BRUSSELS (Reuters) – The European Union’s economic recovery plan after the COVID-19 pandemic is likely to secure backing from member states in July, helping the 27-nation bloc emerge from the recession together, EU Budget Commissioner Johannes Hahn said on Wednesday.
EU leaders will tackle the European Commission’s 750 billion euro plan for the first time on Friday, together with a 1.1 trillion euro proposal for the next EU budget for 2021-2027. The plan will need the approval of all member states to be adopted.
“I’m really confident because everybody understands the urgency,” Hahn told Reuters in an interview. “There might be some modifications, adaptations, but the general direction will stay,” he said.
Under the proposal, the Commission is to borrow 750 billion euros on the market against higher government guarantees for the EU budget. Around 500 billion would be disbursed in grants and 250 billion as loans, to revive economies most badly damaged by the pandemic like Italy and Spain.
The Netherlands, Denmark, Sweden and Austria, dubbed “the Frugal Four”, say the fund is too large and want it used only as loans, since grants would have to be repaid by all EU taxpayers.
But Hahn said grants were necessary to prevent the EU’s single market of 450 million people from breaking up as the already high-debt southerners could not afford to borrow as much to help their economies as the lower-debt northerners. Their slower recovery would create dangerous economic divergences.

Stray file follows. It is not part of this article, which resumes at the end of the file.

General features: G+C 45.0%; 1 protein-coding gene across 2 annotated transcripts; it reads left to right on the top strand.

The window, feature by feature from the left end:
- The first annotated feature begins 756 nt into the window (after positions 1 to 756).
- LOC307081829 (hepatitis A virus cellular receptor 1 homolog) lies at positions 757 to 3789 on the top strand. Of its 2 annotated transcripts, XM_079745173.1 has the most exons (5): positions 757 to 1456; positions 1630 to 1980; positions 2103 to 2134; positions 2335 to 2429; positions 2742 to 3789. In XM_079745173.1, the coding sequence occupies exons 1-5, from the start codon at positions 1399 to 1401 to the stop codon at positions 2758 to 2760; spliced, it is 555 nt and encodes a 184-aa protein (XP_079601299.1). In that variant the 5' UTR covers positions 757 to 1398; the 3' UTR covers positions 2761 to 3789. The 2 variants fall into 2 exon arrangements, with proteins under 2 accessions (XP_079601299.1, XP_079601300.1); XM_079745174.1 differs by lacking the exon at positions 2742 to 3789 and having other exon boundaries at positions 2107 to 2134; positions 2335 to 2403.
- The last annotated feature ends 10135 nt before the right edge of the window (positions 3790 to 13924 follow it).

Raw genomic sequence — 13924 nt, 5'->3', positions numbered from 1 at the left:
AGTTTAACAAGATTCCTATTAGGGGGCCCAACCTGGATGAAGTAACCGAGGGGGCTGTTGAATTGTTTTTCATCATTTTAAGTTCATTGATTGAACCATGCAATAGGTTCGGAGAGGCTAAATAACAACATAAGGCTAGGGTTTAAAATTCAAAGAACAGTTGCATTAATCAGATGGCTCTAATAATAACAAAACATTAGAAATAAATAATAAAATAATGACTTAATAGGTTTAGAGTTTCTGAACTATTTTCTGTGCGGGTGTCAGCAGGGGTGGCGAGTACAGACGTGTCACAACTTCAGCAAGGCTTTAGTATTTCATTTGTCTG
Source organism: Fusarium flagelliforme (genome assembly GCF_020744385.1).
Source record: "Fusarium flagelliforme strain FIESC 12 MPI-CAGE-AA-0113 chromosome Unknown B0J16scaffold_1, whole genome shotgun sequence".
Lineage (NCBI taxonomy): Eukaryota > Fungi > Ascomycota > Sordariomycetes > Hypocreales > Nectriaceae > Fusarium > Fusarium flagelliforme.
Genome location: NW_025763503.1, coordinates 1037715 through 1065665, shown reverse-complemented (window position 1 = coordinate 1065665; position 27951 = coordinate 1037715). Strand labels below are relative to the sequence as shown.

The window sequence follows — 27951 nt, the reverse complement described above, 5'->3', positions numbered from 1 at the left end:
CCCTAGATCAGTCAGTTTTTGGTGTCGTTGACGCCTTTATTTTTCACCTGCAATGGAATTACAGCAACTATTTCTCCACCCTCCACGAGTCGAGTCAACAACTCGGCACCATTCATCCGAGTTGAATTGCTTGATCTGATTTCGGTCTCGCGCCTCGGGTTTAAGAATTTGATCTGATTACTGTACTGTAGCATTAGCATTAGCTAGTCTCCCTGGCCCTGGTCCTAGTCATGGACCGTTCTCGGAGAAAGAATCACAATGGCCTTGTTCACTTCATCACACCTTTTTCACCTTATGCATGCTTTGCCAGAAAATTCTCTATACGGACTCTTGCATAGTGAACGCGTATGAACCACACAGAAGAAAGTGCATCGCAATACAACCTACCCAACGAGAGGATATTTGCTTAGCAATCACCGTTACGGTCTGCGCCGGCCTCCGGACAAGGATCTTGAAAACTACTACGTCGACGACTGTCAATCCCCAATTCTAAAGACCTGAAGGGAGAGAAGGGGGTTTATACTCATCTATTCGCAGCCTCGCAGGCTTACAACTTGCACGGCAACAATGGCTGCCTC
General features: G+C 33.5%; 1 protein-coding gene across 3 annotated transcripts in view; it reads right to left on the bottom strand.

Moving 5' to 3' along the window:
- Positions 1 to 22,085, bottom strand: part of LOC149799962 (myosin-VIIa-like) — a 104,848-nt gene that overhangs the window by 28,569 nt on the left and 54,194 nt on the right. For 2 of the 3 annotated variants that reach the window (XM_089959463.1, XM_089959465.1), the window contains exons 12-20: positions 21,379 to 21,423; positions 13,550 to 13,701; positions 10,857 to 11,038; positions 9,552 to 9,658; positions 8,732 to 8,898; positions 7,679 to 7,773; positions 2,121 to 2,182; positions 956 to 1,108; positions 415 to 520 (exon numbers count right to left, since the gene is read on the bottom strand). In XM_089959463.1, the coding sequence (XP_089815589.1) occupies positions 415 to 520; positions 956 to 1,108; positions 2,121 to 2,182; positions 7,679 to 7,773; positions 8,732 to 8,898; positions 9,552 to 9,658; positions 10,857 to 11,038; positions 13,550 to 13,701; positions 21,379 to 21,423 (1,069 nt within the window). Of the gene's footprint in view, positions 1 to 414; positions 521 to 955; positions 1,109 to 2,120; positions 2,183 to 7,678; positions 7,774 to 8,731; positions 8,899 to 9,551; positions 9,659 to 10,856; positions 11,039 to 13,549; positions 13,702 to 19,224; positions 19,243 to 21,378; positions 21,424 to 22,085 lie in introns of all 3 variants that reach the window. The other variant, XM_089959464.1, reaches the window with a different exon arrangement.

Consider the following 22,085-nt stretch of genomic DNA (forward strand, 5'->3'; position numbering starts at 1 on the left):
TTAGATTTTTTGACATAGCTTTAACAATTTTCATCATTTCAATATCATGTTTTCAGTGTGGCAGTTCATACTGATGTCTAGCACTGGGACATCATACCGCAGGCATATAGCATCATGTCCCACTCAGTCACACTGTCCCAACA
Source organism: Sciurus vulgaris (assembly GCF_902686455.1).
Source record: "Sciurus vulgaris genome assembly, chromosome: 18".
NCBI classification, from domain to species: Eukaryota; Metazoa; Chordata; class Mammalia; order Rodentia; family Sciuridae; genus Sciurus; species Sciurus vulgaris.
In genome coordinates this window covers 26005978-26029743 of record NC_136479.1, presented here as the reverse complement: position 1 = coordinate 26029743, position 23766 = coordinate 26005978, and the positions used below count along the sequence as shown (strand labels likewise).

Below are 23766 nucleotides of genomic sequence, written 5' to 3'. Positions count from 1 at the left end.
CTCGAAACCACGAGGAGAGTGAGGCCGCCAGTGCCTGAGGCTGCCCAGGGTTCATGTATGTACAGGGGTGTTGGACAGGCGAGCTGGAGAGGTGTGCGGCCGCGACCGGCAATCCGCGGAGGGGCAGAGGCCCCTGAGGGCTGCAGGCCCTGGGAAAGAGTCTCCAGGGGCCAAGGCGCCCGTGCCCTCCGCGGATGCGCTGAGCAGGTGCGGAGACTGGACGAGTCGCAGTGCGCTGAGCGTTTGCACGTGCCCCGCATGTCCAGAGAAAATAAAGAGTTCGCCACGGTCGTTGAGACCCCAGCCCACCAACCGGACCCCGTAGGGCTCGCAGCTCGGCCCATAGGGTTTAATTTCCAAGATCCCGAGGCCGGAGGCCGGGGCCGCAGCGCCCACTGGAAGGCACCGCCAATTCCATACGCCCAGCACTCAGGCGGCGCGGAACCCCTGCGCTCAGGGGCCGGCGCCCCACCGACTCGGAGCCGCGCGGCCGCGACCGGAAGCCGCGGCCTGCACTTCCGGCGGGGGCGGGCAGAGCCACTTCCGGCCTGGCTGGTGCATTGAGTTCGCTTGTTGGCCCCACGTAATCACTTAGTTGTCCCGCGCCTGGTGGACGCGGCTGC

“If the European single market is really a single market, it means all these national economies have to pick up more or less at the same time… therefore provisioning via grants is necessary,” he said.
“The grants should be seen by the ‘frugals’ as a kind of investment in more resilience, in better performance, which finally is in the interest of everybody,” said Hahn.
“The ‘frugals’ should have an interest in economies like Italy or Spain picking up as fast as possible,” he said, noting much of internal EU exports go from the north to the south.
Earlier on Wednesday, European Central Bank Vice President Luis de Guindos, a Spaniard, said indebted euro zone countries needed grants rather than loans to deal with the pandemic’s fallout to avoid digging themselves into a bigger debt hole.
But Sweden’s EU minister said the recovery fund should be disbursed only as loans as handing out grants would be “wrong”.
For its part, France hopes for a deal on the recovery fund in July, a presidential adviser said on Wednesday. “I think there are nuances between the so-called Frugals Group,” he said, seeing “room for manoeuvre” in the negotiations.
Hahn said the video-conference meeting on Friday would be a start but an in-person gathering would be needed to clinch a deal of such complexity as the long-term budget and recovery fund. “This is something which will take place in July and I think then hopefully we can have a deal,” he said.
He rejected criticism that 750 billion for the recovery of the EU was too large, pointing to Germany – with the EU’s largest economy – which alone had a 1.2 trillion euro recovery blueprint.
Hahn said the Commission’s job was to ensure equality of recovery opportunities to keep the single market intact.
(Reporting by Jan Strupczewski in Brussels with additional reporting by Jesus Aguado in Madrid, Anna Ringstrom in Stockholm and Michel Rose in Paris; Editing by Mark Heinrich)